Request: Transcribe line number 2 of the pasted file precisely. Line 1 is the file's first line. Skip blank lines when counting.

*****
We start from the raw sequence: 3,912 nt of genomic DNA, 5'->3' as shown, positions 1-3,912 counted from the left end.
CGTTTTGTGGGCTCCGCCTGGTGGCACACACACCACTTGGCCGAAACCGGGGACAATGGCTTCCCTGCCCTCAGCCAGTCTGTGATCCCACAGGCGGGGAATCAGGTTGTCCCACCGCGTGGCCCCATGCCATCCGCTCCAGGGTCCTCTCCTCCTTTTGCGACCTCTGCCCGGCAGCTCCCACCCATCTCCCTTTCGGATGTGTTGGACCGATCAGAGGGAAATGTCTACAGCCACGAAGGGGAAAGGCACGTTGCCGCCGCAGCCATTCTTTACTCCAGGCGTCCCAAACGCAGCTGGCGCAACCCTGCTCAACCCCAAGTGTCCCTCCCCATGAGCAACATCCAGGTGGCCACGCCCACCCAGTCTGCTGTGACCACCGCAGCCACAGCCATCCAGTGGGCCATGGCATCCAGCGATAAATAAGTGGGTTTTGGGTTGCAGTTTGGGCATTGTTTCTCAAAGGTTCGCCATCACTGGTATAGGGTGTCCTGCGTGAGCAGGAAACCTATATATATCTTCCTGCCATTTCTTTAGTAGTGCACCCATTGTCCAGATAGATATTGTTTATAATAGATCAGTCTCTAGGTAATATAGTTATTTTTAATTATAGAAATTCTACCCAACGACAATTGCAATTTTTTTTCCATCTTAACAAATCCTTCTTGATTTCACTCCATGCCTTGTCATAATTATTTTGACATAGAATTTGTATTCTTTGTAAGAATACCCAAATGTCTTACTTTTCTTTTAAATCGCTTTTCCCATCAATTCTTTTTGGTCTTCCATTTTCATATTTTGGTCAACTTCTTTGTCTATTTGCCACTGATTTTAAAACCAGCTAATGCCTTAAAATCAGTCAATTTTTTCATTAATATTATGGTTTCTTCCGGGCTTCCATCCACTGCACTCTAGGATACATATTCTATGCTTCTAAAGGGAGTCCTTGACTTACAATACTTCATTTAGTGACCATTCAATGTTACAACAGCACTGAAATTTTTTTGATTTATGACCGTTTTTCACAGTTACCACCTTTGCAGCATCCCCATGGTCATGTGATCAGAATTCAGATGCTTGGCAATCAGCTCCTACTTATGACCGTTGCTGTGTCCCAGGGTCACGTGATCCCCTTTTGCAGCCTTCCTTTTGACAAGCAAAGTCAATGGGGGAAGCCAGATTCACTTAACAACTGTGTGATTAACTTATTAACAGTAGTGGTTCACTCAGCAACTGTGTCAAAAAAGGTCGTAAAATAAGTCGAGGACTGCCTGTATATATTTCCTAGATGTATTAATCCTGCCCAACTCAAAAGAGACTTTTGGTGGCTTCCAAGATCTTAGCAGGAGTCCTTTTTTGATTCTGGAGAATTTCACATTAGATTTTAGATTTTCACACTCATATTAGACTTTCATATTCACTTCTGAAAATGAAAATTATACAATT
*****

CGTTTTGTGGGCTCCGCCTGGTGGCACACACACCACTTGGCCGAAACCGGGGACAATGGCTTCCCTGCCCTCAGCCAGTCTGTGATCCCACAGGCGGGGAATCAGGTTGTCCCACCGCGTGGCCCCATGCCATCCGCTCCAGGGTCCTCTCCTCCTTTTGCGACCTCTGCCCGGCAGCTCCCACCCATCTCCCTTTCGGATGTGTTGGACCGATCAGAGGGAAATGTCTACAGCCACGAAGGGGAAAGGCACGTTGCCGCCGCAGCCATTCTTTACTCCAGGCGTCCCAAACGCAGCTGGCGCAACCCTGCTCAACCCCAAGTGTCCCTCCCCATGAGCAACATCCAGGTGGCCACGCCCACCCAGTCTGCTGTGACCACCGCAGCCACAGCCATCCAGTGGGCCATGGCATCCAGCGATAAATAAGTGGGTTTTGGGTTGCAGTTTGGGCATTGTTTCTCAAAGGTTCGCCATCACTGGTATAGGGTGTCCTGCGTGAGCAGGAAACCTATATATATCTTCCTGCCATTTCTTTAGTAGTGCACCCATTGTCCAGATAGATATTGTTTATAATAGATCAGTCTCTAGGTAATATAGTTATTTTTAATTATAGAAATTCTACCCAACGACAATTGCAATTTTTTTTCCATCTTAACAAATCCTTCTTGATTTCACTCCATGCCTTGTCATAATTATTTTGACATAGAATTTGTATTCTTTGTAAGAATACCCAAATGTCTTACTTTTCTTTTAAATCGCTTTTCCCATCAATTCTTTTTGGTCTTCCATTTTCATATTTTGGTCAACTTCTTTGTCTATTTGCCACTGATTTTAAAACCAGCTAATGCCTTAAAATCAGTCAATTTTTTCATTAATATTATGGTTTCTTCCGGGCTTCCATCCACTGCACTCTAGGATACATATTCTATGCTTCTAAAGGGAGTCCTTGACTTACAATACTTCATTTAGTGACCATTCAATGTTACAACAGCACTGAAATTTTTTTGATTTATGACCGTTTTTCACAGTTACCACCTTTGCAGCATCCCCATGGTCATGTGATCAGAATTCAGATGCTTGGCAATCAGCTCCTACTTATGACCGTTGCTGTGTCCCAGGGTCACGTGATCCCCTTTTGCAGCCTTCCTTTTGACAAGCAAAGTCAATGGGGGAAGCCAGATTCACTTAACAACTGTGTGATTAACTTATTAACAGTAGTGGTTCACTCAGCAACTGTGTCAAAAAAGGTCGTAAAATAAGTCGAGGACTGCCTGTATATATTTCCTAGATGTATTAATCCTGCCCAACTCAAAAGAGACTTTTGGTGGCTTCCAAGATCTTAGCAGGAGTCCTTTTTTGATTCTGGAGAATTTCACATTAGATTTTAGATTTTCACACTCATATTAGACTTTCATATTCACTTCTGAAAATGAAAATTATACAATT